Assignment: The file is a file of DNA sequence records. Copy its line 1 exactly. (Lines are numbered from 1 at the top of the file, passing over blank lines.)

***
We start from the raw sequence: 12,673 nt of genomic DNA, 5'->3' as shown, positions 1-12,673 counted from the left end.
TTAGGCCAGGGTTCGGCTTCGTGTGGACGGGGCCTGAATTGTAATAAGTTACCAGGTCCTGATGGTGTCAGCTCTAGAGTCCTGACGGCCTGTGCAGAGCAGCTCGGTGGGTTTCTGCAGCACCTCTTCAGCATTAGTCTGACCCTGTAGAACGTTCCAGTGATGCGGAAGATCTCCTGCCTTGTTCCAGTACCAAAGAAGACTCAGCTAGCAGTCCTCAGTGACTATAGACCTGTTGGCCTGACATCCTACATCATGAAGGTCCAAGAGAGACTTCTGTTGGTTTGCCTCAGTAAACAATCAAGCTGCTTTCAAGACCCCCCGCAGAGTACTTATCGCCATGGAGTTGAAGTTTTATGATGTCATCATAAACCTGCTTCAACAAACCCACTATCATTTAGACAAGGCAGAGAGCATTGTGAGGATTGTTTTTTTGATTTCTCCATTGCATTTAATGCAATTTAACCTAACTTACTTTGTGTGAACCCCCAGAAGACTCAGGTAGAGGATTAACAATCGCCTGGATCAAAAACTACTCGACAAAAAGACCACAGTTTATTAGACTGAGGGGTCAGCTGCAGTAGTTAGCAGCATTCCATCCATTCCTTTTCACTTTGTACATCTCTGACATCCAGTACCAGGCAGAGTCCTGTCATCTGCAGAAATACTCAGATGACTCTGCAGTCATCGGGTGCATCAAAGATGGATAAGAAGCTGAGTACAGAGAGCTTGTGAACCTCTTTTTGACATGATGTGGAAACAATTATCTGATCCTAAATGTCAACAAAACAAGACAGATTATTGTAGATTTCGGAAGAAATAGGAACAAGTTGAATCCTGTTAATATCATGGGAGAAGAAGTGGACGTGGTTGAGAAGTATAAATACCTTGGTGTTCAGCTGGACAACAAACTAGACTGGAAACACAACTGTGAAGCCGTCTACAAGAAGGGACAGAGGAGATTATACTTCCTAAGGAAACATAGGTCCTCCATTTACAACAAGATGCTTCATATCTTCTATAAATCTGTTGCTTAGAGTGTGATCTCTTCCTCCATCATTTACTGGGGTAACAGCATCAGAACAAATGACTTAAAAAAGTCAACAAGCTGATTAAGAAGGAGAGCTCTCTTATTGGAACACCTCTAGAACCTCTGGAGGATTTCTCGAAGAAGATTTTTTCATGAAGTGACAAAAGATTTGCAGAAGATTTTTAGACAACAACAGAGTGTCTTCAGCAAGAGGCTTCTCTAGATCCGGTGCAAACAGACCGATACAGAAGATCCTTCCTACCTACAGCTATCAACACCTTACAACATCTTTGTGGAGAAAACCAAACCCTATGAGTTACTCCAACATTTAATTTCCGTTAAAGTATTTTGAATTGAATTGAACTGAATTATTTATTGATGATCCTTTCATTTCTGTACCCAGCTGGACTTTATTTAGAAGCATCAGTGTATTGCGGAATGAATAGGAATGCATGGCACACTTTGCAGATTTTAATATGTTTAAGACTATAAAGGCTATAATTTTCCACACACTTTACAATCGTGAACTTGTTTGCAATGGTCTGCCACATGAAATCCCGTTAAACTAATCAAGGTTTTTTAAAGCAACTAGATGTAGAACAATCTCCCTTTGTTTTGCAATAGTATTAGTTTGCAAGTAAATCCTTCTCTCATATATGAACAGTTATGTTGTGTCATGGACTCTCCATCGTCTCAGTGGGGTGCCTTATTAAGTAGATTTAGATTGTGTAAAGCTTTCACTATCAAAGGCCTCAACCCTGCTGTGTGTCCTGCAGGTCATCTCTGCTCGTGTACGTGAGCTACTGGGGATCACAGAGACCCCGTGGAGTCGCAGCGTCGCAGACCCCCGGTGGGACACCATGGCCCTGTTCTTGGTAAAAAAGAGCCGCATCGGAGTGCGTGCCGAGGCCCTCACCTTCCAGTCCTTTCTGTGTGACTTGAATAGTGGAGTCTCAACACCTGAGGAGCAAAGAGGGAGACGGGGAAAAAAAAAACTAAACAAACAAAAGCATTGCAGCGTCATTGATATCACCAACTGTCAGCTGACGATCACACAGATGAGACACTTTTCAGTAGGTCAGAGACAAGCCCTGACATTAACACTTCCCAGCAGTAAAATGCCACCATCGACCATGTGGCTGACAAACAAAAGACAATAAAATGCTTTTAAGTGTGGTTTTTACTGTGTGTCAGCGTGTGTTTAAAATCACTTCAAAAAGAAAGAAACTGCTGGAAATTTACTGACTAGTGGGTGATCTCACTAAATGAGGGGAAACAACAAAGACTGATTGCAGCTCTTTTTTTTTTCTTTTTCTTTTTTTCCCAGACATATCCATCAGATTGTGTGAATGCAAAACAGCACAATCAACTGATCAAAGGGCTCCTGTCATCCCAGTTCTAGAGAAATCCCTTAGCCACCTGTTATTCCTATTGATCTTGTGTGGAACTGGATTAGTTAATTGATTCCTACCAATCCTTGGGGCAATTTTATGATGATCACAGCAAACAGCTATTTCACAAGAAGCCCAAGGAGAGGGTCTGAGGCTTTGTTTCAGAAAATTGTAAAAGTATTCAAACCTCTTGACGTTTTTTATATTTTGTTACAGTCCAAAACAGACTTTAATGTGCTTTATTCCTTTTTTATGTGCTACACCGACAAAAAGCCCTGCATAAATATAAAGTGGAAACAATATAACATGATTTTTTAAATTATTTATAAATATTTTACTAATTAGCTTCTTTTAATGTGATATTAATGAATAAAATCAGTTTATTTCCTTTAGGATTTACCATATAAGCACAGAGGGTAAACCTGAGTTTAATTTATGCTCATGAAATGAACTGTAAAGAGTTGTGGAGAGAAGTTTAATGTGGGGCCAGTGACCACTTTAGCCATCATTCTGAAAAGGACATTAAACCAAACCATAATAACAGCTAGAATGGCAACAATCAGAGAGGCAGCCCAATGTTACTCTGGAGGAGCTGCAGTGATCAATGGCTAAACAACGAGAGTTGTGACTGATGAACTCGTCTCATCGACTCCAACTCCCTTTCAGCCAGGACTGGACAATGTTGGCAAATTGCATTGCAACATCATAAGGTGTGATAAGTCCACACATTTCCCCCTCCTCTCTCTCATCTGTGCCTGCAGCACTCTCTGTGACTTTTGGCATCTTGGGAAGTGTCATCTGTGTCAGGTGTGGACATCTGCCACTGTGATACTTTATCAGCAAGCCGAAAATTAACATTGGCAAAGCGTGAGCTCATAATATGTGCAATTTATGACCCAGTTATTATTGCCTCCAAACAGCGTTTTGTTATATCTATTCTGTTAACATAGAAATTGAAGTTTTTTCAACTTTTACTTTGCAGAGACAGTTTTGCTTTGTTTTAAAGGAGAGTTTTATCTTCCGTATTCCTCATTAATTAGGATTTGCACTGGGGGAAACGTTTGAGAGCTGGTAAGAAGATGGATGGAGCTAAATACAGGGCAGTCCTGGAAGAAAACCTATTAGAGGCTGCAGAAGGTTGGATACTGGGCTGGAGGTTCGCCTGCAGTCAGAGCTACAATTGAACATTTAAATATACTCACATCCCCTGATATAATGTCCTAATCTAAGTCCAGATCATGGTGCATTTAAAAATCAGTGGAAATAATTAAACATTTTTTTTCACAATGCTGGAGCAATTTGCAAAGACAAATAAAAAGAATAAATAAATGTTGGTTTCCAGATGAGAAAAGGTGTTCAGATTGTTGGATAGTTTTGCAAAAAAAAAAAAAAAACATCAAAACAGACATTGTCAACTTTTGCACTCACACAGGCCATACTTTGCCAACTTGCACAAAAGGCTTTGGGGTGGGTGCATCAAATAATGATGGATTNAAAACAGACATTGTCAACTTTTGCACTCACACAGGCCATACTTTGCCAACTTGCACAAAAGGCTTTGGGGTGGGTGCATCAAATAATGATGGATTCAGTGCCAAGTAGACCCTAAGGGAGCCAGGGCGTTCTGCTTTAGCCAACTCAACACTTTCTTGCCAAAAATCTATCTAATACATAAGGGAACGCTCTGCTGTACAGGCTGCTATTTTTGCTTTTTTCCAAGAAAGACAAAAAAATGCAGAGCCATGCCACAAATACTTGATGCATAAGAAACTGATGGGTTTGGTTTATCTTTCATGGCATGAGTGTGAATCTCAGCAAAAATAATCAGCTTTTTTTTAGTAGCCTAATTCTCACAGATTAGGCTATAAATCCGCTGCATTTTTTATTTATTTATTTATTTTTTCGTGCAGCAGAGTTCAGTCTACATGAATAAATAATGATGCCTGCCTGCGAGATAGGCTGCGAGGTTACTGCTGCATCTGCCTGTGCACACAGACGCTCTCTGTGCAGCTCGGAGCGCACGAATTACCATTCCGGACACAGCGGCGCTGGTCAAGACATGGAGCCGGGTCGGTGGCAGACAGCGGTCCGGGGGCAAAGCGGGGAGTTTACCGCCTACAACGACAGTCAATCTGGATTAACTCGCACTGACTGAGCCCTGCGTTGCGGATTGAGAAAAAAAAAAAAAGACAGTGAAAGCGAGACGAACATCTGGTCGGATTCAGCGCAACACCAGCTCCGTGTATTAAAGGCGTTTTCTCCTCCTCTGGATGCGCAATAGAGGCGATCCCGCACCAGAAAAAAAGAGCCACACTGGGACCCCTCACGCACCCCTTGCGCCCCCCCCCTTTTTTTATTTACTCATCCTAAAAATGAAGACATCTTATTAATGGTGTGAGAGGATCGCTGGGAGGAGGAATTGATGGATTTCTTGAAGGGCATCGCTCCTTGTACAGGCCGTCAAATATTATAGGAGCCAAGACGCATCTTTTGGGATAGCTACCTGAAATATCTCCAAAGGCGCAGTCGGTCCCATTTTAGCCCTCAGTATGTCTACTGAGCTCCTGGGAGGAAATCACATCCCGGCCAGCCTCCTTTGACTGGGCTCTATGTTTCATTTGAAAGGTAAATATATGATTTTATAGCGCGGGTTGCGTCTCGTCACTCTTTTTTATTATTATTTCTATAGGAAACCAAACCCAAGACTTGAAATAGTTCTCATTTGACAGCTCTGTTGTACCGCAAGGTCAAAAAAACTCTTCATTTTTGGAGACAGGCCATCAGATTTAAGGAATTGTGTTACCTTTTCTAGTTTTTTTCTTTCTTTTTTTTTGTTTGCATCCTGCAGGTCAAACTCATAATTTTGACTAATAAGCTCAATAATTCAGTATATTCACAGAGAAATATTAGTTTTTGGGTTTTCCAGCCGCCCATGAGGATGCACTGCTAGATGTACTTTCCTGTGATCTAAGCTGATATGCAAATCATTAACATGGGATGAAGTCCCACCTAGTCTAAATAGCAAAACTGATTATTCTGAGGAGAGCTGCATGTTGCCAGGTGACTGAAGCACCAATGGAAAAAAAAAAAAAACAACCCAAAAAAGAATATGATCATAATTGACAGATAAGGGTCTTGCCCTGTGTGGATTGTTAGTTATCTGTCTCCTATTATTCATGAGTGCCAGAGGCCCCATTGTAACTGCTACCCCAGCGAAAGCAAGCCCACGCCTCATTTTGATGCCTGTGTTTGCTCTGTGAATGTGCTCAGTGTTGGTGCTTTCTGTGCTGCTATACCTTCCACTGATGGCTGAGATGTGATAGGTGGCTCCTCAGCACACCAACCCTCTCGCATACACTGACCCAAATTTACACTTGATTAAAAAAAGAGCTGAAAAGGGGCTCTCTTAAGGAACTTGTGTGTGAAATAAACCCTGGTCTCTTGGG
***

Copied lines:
We start from the raw sequence: 12,673 nt of genomic DNA, 5'->3' as shown, positions 1-12,673 counted from the left end.